Japan is often thought of as a difficult country to travel in because almost no signs or maps are in English. And Japanese is quite the difficult language to learn (mainly because most Japanese words do not translate into English and are instead used situationally…but that’s another story) but there are a few Japanese words you can learn before you travel to help make communication and your vacation go a lot smoother.
If you would like to know more you may want to take online Japanese classes.
Here are 10 Japanese Words You Must Know Before Traveling to Japan
1. Sumimasen (pronounced: “sue-me-mah-sen”)
The closest English translation would be “excuse me”, but sumimasen is a phrase that can be used for many things including “sorry”, “thanks” and as an introduction before asking a question. If you bump into someone it’s polite to say a quick sumimasen, but it can also be used if you’re trying to get someone’s attention or before taking something you were offered.
2. Wakarimasen (pronounced: “wah-kah-ree-mah-sen”)
It’s important to indicate that you do not understand something. If someone starts talking to you in Japanese and you don’t understand, reply wakarimasen. After saying a polite wakarimasen, you can try slowly speaking English, and the speaker will be much more understanding of the language barrier and will hopefully try to help you or find you an English speaker.
3. Kudasai (pronounced: “koo-dah-sigh”)
A more casual word for “please”, you’ll use this word often when making requests, asking for favors and even for ordering food. See an item on a menu you’d like to have? Just point and say kore (ko-reh) kudasai (“this please”) or simply state the object in front– fanta kudasai! (“fanta please!”)
4. Oishii (pronounced: “oh-ee-she”)
The Japanese word for delicious. Being polite and giving compliments go a long way in Japan– so if you eat something you really like, be sure to say oishii after taking a bite! Especially if you’re a guest at someone’s home.
5. Houdai (pronounced: “hoe-dai”)
Not a word you’ll often say, but it’s definitely a word to visually recognize. Houdai literally means “as much as you’d like”. Often you’ll see signs advertising tabehoudai (tabe meaning “to eat”– so you guessed it! All you can eat) or even the much-loved nomihoudai (nomi meaning “to drink”, so yes… you’re catching on fast– all you can drink [alcohol]).
These places usually have a set time limit (anywhere from 1-5 hours) for a set price. The best I’ve been to was a 3 hour nomihoudai for 1050 yen (around $10 USD)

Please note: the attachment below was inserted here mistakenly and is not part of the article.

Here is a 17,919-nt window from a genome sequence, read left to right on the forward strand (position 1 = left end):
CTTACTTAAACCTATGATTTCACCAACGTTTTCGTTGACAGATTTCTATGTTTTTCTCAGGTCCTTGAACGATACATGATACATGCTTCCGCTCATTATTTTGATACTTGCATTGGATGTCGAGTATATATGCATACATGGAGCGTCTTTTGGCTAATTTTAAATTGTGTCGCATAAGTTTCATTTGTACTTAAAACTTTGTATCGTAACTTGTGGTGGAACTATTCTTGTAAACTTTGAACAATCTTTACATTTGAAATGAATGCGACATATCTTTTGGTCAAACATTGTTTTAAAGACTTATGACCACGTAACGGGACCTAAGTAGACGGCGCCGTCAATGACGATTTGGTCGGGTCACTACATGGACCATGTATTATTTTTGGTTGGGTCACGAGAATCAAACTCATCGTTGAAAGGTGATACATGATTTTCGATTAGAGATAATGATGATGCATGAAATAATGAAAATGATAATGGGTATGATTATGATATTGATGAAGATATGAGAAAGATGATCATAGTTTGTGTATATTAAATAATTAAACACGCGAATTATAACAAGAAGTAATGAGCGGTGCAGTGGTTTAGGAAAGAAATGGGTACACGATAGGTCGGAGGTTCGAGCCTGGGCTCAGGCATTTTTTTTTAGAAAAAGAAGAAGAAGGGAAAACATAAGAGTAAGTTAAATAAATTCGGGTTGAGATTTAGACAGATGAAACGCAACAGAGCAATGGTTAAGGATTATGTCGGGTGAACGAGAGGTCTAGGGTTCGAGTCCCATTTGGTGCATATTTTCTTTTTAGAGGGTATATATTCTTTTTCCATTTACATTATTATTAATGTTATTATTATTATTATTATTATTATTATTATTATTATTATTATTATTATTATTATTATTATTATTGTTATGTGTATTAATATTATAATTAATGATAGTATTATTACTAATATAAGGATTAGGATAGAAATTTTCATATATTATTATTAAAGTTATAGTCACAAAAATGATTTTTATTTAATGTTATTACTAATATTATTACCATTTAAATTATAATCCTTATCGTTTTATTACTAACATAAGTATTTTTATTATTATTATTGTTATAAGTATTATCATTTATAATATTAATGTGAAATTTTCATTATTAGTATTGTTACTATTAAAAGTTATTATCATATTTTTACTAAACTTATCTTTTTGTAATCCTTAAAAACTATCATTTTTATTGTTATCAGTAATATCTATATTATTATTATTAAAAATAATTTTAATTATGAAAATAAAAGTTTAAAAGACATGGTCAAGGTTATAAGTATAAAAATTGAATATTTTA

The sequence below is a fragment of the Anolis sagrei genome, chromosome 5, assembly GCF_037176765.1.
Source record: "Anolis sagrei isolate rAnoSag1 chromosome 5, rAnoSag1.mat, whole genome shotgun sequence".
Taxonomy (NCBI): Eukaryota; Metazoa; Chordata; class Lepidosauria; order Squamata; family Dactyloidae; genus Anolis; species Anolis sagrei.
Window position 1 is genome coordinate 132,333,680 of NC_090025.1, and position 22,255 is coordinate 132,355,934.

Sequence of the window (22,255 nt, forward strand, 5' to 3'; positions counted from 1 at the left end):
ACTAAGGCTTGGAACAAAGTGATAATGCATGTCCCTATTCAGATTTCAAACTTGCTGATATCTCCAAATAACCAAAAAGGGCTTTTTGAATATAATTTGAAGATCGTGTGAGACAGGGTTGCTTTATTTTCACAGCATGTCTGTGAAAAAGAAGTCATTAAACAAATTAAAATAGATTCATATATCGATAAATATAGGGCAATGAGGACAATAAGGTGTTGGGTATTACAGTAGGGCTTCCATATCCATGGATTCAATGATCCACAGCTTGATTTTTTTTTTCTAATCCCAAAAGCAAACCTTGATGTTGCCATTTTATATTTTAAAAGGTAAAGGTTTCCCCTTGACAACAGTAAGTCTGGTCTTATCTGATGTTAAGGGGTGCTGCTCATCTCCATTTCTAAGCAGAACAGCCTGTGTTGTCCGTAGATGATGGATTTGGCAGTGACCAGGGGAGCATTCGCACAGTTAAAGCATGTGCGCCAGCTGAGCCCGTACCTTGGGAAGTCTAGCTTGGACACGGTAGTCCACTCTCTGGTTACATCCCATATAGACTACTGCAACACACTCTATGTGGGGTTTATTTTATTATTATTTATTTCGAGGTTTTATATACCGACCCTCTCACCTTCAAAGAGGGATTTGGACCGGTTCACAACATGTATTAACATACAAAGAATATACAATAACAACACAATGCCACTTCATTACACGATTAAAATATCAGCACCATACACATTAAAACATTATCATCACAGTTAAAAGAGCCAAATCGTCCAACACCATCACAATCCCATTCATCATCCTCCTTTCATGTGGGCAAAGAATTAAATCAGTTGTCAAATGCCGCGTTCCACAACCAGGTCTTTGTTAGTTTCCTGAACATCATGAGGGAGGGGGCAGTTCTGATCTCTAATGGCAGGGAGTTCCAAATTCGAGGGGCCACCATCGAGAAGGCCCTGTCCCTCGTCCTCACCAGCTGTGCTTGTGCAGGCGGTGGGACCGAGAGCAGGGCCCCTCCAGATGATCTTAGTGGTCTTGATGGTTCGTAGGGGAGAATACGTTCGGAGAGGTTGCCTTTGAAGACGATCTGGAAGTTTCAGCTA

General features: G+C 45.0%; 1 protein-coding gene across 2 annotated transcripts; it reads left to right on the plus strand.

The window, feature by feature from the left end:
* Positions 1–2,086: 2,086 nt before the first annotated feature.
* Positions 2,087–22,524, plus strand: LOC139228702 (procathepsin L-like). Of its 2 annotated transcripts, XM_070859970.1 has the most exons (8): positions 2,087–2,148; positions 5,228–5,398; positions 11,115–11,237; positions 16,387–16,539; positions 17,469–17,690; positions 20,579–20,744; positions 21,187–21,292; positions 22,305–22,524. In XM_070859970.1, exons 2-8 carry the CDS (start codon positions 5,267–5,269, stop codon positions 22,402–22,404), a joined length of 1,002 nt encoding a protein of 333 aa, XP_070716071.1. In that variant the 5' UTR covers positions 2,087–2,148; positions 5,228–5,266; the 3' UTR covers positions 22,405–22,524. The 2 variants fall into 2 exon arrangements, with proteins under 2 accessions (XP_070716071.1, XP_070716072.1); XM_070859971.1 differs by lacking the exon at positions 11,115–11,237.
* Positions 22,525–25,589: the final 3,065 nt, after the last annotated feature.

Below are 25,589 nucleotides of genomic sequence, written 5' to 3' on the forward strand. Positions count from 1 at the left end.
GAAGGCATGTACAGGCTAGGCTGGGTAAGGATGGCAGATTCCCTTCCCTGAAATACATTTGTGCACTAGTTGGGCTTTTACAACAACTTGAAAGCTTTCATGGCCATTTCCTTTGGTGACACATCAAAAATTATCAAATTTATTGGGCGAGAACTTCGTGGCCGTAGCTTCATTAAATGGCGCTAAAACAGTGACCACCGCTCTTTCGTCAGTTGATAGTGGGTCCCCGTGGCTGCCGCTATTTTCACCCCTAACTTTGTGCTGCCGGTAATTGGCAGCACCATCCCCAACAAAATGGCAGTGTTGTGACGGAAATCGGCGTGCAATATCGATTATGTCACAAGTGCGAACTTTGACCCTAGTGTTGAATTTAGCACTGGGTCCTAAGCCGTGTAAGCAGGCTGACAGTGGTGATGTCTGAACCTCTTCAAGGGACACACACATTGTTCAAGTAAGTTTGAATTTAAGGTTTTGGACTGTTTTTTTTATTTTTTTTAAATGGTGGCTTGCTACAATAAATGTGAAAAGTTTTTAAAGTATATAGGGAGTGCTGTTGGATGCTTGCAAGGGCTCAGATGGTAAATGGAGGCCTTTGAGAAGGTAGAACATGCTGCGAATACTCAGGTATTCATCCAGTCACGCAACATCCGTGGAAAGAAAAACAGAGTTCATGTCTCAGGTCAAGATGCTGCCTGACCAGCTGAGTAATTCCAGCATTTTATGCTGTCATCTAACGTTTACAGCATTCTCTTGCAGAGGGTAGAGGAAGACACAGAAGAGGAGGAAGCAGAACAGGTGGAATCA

6. Arigatou (pronounced: “ah-ree-gah-toe”)
As mentioned earlier, politeness goes a long way in Japan. It’s important to be appreciative of others and to thank them when necessary. There are many ways to say “thank you” in Japanese, but the most basic way would be by simply saying arigatou. It’s not the most polite way to say “thank you”, but it will work for most day-to-day situations, especially as a foreigner.
7. Toire (pronounced: “toy-reh”)
If there is any word you take away from this list (just kidding–sort of), let it be toire, or toliet. Often public toilets (or more specifically western-style toilets) can be hard to find in Japan. Knowing how to ask people where to find one can be crucial. Even if you don’t know the full phrase, toire wa doko desu ka? (essentially “toilet is where ?”), most people can figure out what you need by simple asking “toire?“.
8. Ikura (pronounced: “ee-koo-rah”)
A must-know for any shopper, or anyone buying anything really, ikura means “how much”. Hold up a bottle of water or a nice souvenir while asking ikura and the sales clerk will tell you a price. Don’t know Japanese numbers? No problem. Most price tags, signs and cash registers are all displayed using western numerals.
9. Eigo (pronounced: “ey-go”– yes, like the waffles)
The Japanese word for “English”. This word is extremely helpful if you are in need of assistance and can’t speak Japanese. Asking around saying eigo is your best bet of finding an English speaker who may be able to help you.
10. Itadakimasu (pronounced: “ee-tah-dah-key-mas”)
This is a phrase that is more important for cultural reasons rather than for travel purposes, but it will surely impress and please the locals if you use it. Itadakimasu has no English equivalent, but it would roughly mean “I humbly receive”. This phrase is said before eating any meals in Japan and is similar to saying grace in western culture. Although there is no religious significance with this phrase, it is showing appreciation for being able to eat food.
There is also a phrase for once the meal is finished, gochisousamadesshita (go-chi-so-sah-ma-deh-shi-tah) “It was a feast”, which shows respect to the person who prepared the meal.[divider]